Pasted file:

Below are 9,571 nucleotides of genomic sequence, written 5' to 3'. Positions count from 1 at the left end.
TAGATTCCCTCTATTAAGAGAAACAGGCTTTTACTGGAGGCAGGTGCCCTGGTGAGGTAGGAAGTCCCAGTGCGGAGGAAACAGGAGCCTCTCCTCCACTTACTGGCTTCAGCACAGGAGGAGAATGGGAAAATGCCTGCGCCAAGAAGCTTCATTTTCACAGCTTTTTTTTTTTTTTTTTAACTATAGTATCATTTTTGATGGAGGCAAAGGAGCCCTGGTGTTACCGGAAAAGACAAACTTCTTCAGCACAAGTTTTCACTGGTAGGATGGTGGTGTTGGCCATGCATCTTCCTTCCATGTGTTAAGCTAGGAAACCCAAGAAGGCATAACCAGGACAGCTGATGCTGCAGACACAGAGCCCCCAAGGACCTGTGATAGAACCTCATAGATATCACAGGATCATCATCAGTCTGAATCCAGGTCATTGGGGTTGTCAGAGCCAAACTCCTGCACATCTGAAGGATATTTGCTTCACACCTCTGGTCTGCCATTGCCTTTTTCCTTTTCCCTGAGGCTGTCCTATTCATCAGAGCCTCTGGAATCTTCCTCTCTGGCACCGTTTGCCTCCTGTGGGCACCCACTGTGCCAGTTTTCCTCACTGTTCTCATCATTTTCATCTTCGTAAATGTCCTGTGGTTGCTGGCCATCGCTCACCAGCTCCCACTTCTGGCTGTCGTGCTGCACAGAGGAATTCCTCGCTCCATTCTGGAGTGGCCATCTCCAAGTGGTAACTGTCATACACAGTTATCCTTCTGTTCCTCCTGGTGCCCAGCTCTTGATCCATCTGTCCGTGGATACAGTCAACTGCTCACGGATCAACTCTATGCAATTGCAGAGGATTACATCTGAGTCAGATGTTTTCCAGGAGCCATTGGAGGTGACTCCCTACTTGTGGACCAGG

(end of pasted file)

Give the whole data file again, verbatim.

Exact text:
Below are 9,571 nucleotides of genomic sequence, written 5' to 3'. Positions count from 1 at the left end.
TAGATTCCCTCTATTAAGAGAAACAGGCTTTTACTGGAGGCAGGTGCCCTGGTGAGGTAGGAAGTCCCAGTGCGGAGGAAACAGGAGCCTCTCCTCCACTTACTGGCTTCAGCACAGGAGGAGAATGGGAAAATGCCTGCGCCAAGAAGCTTCATTTTCACAGCTTTTTTTTTTTTTTTTTAACTATAGTATCATTTTTGATGGAGGCAAAGGAGCCCTGGTGTTACCGGAAAAGACAAACTTCTTCAGCACAAGTTTTCACTGGTAGGATGGTGGTGTTGGCCATGCATCTTCCTTCCATGTGTTAAGCTAGGAAACCCAAGAAGGCATAACCAGGACAGCTGATGCTGCAGACACAGAGCCCCCAAGGACCTGTGATAGAACCTCATAGATATCACAGGATCATCATCAGTCTGAATCCAGGTCATTGGGGTTGTCAGAGCCAAACTCCTGCACATCTGAAGGATATTTGCTTCACACCTCTGGTCTGCCATTGCCTTTTTCCTTTTCCCTGAGGCTGTCCTATTCATCAGAGCCTCTGGAATCTTCCTCTCTGGCACCGTTTGCCTCCTGTGGGCACCCACTGTGCCAGTTTTCCTCACTGTTCTCATCATTTTCATCTTCGTAAATGTCCTGTGGTTGCTGGCCATCGCTCACCAGCTCCCACTTCTGGCTGTCGTGCTGCACAGAGGAATTCCTCGCTCCATTCTGGAGTGGCCATCTCCAAGTGGTAACTGTCATACACAGTTATCCTTCTGTTCCTCCTGGTGCCCAGCTCTTGATCCATCTGTCCGTGGATACAGTCAACTGCTCACGGATCAACTCTATGCAATTGCAGAGGATTACATCTGAGTCAGATGTTTTCCAGGAGCCATTGGAGGTGACTCCCTACTTGTGGACCAGG